Then there was the HPR that streamlined in and buried itself just off the road in a ditch next to a field that some Amish were working in, IIRC... the rocket buried itself several feet deep, only a thin hole was visible in the grass. They tried to dig it out, had to dig several feet deep just to get the reload casing and electronics, and pretty much gave up on the rest of it because it was buried too deep. Obviously if it had hit one of the field workers or one of the many Amish riding their bikes past that field, they would have been dead, without doubt.

Then there's the whole sparky motor thing, where a club violated their own rules against sparkies up in North Texas because a stupid TARC team had only bought and brought sparky motors all the way from El Paso, and could only launch their rocket at a certified launch and they HAD to get the flight in to make the deadline for the TARC competition. The sparky motor ignited the field, burned off a bunch of acres of pasture, and almost set fire to a several hundred acre ripe wheat field (which would burn like gasoline) just across the fence. The club lost their launch site after that when the landowners decided it wasn't worth the risk, particularly when being pressured by the neighbors whose crops nearly burned. That could have been hundreds of thousands of dollars of loss right there.

Then I read about stupid stuff like bowling ball lofting, and countless articles bragging on how to make your tubes and parts slathered in fiberglass or carbon fiber to make them into "anti-tank rounds". Added weight?? NO problem, just increase the motor size! No elegance of design, no thought to safety, just "Make it bigger and stronger and shove a bigger motor in it!" That's @ss-grabbery, not rocketry IMHO.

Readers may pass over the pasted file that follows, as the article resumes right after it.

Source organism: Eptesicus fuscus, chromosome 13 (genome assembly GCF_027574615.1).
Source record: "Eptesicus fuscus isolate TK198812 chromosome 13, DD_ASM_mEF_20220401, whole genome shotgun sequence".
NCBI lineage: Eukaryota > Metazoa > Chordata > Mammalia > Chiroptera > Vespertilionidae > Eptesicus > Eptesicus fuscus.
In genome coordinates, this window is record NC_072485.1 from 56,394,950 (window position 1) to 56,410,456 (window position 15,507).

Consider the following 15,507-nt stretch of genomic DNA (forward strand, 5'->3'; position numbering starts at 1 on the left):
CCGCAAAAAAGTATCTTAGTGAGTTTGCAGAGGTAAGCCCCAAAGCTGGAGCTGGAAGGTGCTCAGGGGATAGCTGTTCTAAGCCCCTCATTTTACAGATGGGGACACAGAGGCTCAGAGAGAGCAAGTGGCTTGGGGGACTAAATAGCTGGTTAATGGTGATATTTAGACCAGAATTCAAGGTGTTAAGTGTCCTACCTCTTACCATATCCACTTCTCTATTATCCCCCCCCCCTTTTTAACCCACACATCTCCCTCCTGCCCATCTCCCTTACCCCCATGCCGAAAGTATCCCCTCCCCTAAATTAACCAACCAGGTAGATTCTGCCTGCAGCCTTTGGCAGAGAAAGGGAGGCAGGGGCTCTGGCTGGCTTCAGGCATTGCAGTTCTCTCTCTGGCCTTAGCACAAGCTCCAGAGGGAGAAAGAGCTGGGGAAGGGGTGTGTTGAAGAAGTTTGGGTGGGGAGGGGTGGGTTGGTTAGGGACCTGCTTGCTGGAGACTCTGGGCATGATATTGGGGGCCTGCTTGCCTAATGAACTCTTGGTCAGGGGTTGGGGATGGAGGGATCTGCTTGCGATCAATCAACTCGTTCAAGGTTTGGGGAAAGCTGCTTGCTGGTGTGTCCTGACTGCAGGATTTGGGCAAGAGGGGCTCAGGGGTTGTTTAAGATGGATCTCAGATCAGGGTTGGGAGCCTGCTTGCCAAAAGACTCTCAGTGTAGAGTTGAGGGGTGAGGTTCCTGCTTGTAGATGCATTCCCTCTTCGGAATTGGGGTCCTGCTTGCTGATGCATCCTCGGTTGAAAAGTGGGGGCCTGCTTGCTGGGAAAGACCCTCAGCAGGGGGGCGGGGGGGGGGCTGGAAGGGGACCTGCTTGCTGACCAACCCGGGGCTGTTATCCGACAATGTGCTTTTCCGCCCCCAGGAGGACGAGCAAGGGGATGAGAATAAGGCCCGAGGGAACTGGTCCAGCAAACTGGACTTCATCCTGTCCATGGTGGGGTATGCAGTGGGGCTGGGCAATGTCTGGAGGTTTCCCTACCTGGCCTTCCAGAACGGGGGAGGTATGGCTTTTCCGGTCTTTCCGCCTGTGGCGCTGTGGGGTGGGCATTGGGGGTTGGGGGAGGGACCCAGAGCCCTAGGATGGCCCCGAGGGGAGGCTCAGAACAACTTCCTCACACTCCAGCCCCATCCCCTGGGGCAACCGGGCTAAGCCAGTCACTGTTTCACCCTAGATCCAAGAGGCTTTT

Then the club I was hosting on the farms started pushing for HPR on the farm. Started looking at setback distances and talking to the neighbors. After a little more research and thought, I pulled the plug on that idea... too much risk IMHO... my house, my family, my barns, my animals and equipment, were going to be the ones perforated if someone made a mistake or did something stupid. I wasn't willing to take that chance.

I've not seen anything different in all these years to convince me otherwise. Even when I suggested, having seen one accident and read about others that could have been prevented with the use of safety pins or shunts to either open the circuit between the electronics and the ignitor or ejection charge, rendering it safe BEFORE any work on the rocket was performed, and the safety pin or shunt was the last thing removed on the pad and the first thing inserted in the event of malfunction, plus better range control (such as keeping idgits on four wheelers out of the immediate path of the rocket or out of proximity of the rocket being worked on, for instance, but that only goes SO far-- it does NOTHING to protect those outside the immediate vicinity of the launch operations or even outside the range where the rocket might potentially crash... such as the house outside the fence that a HPR dual deploy failed on and took out their sunsetter awning by turning it into a taco shell or horseshoe when the rocket crashed into it in the adjacent neighborhood off the property of the NASA JSC campus...

Of course when you suggest such things, you're instantly ATTACKED for being a 'nervous Nellie" or "trying to ruin someone's fun" or other such nonsense. They can't be bothered to install or use even such simple safety devices, just to enhance safety, and anyone who suggests they should is some sort of "rule Nazi" and thus MUST be opposed and attacked.

For ALL those reasons, I didn't allow HPR on the farms, and won't. Nothing I've seen or read over the years has done anything but reinforce that position...

Later! OL J R :)